Tuesday, April 02, 2024

Alain Robbe-Grillet, Jealousy (1957)

I had been aware of Robbe-Grillet for a long time, of course; first from before I'd overcome my distrust of experimental fiction and viewed him with deep suspicion, and then after with the idea that, hey, maybe I should read him sometimes, what? but never doing it.  But after that fairly stultifying E.H. Young Novel, I wanted to read something that I REALLY WANTED TO READ, not just something I'd picked on an inexplicable whim.  Hence, this.

For an avant-garde novel that a lot of people, hate the plot is actually easy to describe.  This isn't like your spikier Brooke-Rose novels (hey, does it mean something that two of the most prominent advocates of experimental literature both have hyphenated last names? No? Oh, you're no fun anymore).  So, the book: it takes place at a colonial banana plantation (not clear where, but French Guiana certainly seems like a logical guess).  The narrator thinks that his wife, A..., is having or is going to have an affair with a neighboring plantation owner, Franck.  

Um...that's it?  Well, yeah, kinda, now that I think about it.  But how the hell does one even begin to describe this?  So this is one of those books that exists in space rather than time.  It's not that there's literally no forward movement in the narrative (this isn't Life a User's Manual), but there's no overall narrative movement.  A number of scenes recur in similar or very slightly different form: A... and Franck are having a drink with the narrator, Franck squashes a centipede against a wall, he and A... are planning a visit to a nearby town to do individual business.  

Also important to note is that the narrator here is invisible: you know, or will by the end, that it IS a first-person narrator, but he never refers to himself in any way, no pronouns, and the only way you know he exists is indirectly when, eg, A... pours a drink for him.  Also, he never expresses any kind of emotion in so many words.  He is purely analyzing these scenes, often through a distorted lens, and relating what is happening or might happen in a neutral tone.  It also becomes apparent that we really can't tell how much of this is real and how much in his head.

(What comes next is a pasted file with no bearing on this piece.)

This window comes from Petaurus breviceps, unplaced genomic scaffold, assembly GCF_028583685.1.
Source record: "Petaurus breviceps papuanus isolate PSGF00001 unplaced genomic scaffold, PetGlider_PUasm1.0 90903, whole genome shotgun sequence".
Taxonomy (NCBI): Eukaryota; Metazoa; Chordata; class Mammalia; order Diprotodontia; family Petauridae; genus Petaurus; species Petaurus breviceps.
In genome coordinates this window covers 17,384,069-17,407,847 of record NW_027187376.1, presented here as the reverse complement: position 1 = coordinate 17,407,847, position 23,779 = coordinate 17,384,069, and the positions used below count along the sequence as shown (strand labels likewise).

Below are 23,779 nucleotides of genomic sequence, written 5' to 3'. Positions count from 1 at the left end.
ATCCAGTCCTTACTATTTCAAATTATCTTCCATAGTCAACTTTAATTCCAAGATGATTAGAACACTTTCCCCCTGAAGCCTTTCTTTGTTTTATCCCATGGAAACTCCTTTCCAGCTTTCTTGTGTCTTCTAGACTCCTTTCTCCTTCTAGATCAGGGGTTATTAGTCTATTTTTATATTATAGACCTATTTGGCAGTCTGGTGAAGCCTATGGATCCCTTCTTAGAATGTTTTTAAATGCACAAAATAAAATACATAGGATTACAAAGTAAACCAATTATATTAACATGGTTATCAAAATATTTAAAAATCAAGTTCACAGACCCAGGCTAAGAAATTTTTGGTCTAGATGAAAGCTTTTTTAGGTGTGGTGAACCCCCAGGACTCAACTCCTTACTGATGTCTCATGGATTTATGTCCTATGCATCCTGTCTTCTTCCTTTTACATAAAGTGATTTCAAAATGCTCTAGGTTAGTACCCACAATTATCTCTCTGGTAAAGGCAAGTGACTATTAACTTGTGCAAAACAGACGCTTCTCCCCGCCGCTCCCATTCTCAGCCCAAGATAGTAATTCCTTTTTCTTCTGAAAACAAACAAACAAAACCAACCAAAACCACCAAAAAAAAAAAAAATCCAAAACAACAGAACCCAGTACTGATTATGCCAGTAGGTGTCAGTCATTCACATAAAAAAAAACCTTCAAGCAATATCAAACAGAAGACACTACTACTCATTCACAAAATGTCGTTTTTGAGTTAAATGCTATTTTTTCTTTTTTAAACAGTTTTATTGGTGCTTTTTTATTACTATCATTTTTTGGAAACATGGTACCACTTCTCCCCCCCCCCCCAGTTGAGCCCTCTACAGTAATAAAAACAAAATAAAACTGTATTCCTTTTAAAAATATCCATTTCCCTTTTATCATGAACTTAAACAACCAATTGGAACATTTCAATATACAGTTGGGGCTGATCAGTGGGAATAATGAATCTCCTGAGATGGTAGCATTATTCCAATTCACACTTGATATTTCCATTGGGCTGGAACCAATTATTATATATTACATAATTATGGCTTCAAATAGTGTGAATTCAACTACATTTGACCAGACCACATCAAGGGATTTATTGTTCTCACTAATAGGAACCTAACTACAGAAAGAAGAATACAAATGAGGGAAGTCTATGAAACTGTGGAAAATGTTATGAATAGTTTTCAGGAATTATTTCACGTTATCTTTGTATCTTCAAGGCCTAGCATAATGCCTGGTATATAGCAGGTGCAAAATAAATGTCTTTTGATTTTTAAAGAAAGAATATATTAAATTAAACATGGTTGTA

There IS a sort-of climax to the book, however, really does come across as rather shocking after all we've seen.  So tell me: is this a sex scene?

The hand with the tapering fingers has  clenched into a fist on the white sheet.  The five widespread fingers have closed over the palm with such force that they have drawn the cloth with them: the latter shows five convergent creases...But the mosquito-netting falls back all around the bed, interposing the opaque veil of its innumerable meshes where rectangular patches reinforce the torn places.

If so...hot stuff!  At any rate, the narrator clearly is imagining it as such, and the next paragraph, we hear that A... and Franck were driving home when their truck went off the road and exploded in flames, and THAT is the point at which, even if the book weren't called Jealousy, you would, if you were paying attention, get what was going on, and the theme would become clear.  An incredible emotional climax, really.

The other part I want to highlight--possibly even more amazing--is right near the end, A... and Franck are discussion a novel ("set in Africa") that they had been reading.  We'd heard about this novel before, but hadn't gotten any plot details.  But then we get this:

The main character of the book is a customs official.  It is not an official but a high-ranking employee of an old commercial company.  This company's business is going badly, rapidly turning shady.  This company's business is going extremely well.  The chief character--one learns--is dishonest.  He is honest, he is trying to re-establish a situation compromised by his predecessor, who died in automobile accident.  But he had no predecessor, for the company was only recently formed; and it was not an accident.  Besides, it happens to be a ship (a big white ship) and not a car at all.

To be clear, there hasn't been anything like this previously in the novel.  It is so palpably the narrator losing the pretense of objectivity he'd been trying to keep up throughout.  It's so bracing, and as the novel ends you can just FEEL it.  

Well, if it's not apparent (or even if so), I loved this.  I thought it was a magnificent work of art (I feel a little self-conscious saying that, but I give unironic superlatives like that rarely enough that I think it's okay once in a while for effect). Fucking breathtaking in its artistry.  The "absent narrator" conceit is brilliant, and, I mean, seriously, that truck crash--it really does create a shocking effect, one I'm honestly not sure I've seen in literature before.  It's true that books in this milieu CAN be emotionally barren, but it's real tribute to Robbe-Grillet that he's able to transcend that so masterfully.  I dunno.  I know a LOT of critics hated it when it first came out (and still do, probably), but come on, man: it's a hundred pages, it's not hard to follow (even if it seems a little baffling sometimes), and if you're reading with ANY kind of critical eye, you ought to at least be able to discern SOMETHING there.


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